This is why you’re feeling broke

The past few years have arguably been the toughest in recent decades for your typical wage earner.

If you’re on a salary, then there is little doubt you are doing worse than back in 2019 before things really started to change.

The main cause of the pain for wage earners is inflation. 

Inflation effectively means rising prices over time, which results in the cost of goods and services being higher now than last year or even five years ago.

For the most part, governments actually like inflation. They can rack up a lot of debt, and with the help of inflation, they can effectively inflate the debt away. 

The goal of the Reserve Bank of Australia (RBA) is to always have some inflation in the economy, targeting a rate of 2-3 per cent every year.

The RBA manipulates the economy through the money supply and measures such as interest rates to encourage some degree of inflation. 

However, for the average person, inflation doesn’t make life any better. 

While the government boasts about steady economic growth, the typical wage earner is likely not any better off.

In recent years, inflation has surged to the highest levels in decades, with CPI (Consumer Price Index) topping 7 per cent at times before falling back to around 3.6 per cent currently.

This means that while your wages might be increasing 2-3 per cent every year, the cost of living has gone up by 7 per cent.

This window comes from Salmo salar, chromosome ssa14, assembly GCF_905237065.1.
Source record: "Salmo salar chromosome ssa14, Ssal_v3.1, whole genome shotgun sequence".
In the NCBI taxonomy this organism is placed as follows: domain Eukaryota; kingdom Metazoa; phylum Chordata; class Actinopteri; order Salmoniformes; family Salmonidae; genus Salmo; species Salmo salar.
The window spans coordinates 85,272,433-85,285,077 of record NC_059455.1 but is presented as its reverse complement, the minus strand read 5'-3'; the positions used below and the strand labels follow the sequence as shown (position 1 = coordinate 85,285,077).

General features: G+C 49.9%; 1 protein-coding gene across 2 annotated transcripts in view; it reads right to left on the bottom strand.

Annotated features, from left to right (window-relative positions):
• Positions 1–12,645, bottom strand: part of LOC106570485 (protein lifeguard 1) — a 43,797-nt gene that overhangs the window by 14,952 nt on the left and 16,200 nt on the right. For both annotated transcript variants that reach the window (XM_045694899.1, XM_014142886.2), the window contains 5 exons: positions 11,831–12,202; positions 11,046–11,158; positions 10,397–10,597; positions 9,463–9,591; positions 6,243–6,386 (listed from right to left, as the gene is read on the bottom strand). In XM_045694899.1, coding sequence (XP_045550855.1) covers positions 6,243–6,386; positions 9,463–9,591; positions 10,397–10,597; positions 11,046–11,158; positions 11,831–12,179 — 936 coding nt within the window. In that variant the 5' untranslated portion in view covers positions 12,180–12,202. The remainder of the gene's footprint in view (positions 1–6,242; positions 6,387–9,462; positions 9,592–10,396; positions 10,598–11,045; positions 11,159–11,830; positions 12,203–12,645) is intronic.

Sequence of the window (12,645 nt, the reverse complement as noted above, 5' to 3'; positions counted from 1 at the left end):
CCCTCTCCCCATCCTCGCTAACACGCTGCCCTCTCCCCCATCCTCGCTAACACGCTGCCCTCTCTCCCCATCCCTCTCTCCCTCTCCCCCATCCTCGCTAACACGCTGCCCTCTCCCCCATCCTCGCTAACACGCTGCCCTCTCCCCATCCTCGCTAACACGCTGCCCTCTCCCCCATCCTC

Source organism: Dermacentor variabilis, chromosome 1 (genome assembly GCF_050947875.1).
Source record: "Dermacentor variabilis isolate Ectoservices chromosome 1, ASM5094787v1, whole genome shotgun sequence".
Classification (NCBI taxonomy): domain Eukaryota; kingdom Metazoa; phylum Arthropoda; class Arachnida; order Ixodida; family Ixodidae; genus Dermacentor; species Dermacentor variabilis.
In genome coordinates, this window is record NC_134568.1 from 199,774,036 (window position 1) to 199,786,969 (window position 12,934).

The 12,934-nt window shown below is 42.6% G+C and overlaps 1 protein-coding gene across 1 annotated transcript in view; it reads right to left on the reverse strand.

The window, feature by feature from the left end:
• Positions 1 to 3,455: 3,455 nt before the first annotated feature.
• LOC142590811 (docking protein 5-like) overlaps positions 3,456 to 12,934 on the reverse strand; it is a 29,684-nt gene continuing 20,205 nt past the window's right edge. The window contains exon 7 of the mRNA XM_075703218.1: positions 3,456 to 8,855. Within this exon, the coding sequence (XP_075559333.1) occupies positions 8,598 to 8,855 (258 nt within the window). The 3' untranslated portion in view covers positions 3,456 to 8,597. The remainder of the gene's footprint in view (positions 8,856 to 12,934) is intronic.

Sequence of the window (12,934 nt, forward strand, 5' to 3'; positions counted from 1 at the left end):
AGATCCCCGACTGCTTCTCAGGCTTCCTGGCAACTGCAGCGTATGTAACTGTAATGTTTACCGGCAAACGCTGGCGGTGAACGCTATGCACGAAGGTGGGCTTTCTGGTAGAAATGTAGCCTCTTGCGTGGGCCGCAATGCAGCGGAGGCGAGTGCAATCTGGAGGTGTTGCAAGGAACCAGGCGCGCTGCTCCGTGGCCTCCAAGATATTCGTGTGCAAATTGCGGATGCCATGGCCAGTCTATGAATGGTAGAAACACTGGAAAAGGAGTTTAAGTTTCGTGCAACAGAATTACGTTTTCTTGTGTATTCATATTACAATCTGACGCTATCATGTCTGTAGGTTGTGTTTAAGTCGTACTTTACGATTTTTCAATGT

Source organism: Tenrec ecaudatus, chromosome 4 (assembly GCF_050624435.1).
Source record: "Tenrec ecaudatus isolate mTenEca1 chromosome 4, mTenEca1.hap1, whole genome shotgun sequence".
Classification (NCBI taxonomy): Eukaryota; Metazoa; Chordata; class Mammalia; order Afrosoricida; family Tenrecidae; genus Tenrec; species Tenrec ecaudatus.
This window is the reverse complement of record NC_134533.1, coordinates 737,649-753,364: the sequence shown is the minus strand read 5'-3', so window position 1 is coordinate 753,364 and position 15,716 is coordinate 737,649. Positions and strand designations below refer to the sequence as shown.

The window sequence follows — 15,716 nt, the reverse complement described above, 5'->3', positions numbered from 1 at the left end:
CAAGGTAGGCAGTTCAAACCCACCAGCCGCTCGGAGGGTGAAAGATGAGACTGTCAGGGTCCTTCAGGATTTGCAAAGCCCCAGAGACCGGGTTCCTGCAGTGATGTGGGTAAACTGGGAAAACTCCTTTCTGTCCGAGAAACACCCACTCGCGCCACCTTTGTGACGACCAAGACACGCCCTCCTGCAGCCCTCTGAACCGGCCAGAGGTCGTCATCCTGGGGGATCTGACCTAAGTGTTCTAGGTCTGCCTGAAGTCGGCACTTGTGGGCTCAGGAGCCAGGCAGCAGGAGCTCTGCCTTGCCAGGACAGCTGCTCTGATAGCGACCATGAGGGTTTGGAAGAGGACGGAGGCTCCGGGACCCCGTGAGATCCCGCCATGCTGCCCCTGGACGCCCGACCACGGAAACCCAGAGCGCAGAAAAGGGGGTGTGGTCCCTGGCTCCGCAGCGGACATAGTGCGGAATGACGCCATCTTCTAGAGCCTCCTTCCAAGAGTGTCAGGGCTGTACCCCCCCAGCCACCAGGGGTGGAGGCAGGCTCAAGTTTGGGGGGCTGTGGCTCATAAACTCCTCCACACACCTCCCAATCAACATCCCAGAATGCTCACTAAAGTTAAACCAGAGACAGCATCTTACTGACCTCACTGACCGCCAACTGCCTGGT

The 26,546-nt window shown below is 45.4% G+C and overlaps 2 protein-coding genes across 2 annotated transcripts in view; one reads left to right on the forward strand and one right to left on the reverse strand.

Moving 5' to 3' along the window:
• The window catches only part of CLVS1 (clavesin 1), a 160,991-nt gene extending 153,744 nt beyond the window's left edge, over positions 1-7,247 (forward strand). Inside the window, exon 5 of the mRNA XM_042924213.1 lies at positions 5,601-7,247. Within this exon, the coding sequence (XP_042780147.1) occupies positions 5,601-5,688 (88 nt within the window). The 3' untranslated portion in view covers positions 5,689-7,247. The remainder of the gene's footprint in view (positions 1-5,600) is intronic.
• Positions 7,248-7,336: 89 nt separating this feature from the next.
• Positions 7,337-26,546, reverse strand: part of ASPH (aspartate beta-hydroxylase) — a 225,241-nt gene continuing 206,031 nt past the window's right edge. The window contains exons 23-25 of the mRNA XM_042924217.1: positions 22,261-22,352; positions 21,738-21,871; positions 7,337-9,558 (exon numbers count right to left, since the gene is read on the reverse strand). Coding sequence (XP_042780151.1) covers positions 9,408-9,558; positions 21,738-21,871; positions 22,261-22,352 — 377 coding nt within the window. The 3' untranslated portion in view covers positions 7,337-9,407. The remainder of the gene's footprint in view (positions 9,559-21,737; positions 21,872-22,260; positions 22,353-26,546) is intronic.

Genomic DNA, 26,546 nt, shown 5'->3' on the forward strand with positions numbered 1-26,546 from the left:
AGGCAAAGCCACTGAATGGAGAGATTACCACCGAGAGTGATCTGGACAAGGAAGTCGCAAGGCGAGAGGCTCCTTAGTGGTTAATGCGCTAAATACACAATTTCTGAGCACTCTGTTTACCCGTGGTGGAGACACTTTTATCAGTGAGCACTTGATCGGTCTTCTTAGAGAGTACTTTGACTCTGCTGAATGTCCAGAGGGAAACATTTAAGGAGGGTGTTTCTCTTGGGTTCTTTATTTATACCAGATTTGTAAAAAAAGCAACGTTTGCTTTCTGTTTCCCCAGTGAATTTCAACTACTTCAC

That’s why it feels like you are doing it tough—because you are. And that’s not even accounting for the possibility that CPI is higher than official data suggests.

However, it’s not all bad news. 

There is a simple way to deal with inflation: invest in property. 

Over the past few years, as inflation has risen, so have asset values, with stocks and property prices reaching record highs.

One of the best hedges against inflation is land. Despite ongoing concerns about housing affordability, property prices continue to rise. 

As long as inflation exists, property values will likely rise at a similar rate, if not higher, due to factors like local supply and demand and changes in zoning laws.

A rising tide lifts all ships, but if you’re not on the ship, you’re going to sink. 

That’s why it is important to invest your money in assets that increase as much as inflation or more. 

This way, you’re not falling behind and ideally getting ahead, certainly ahead of those who do not own any assets.

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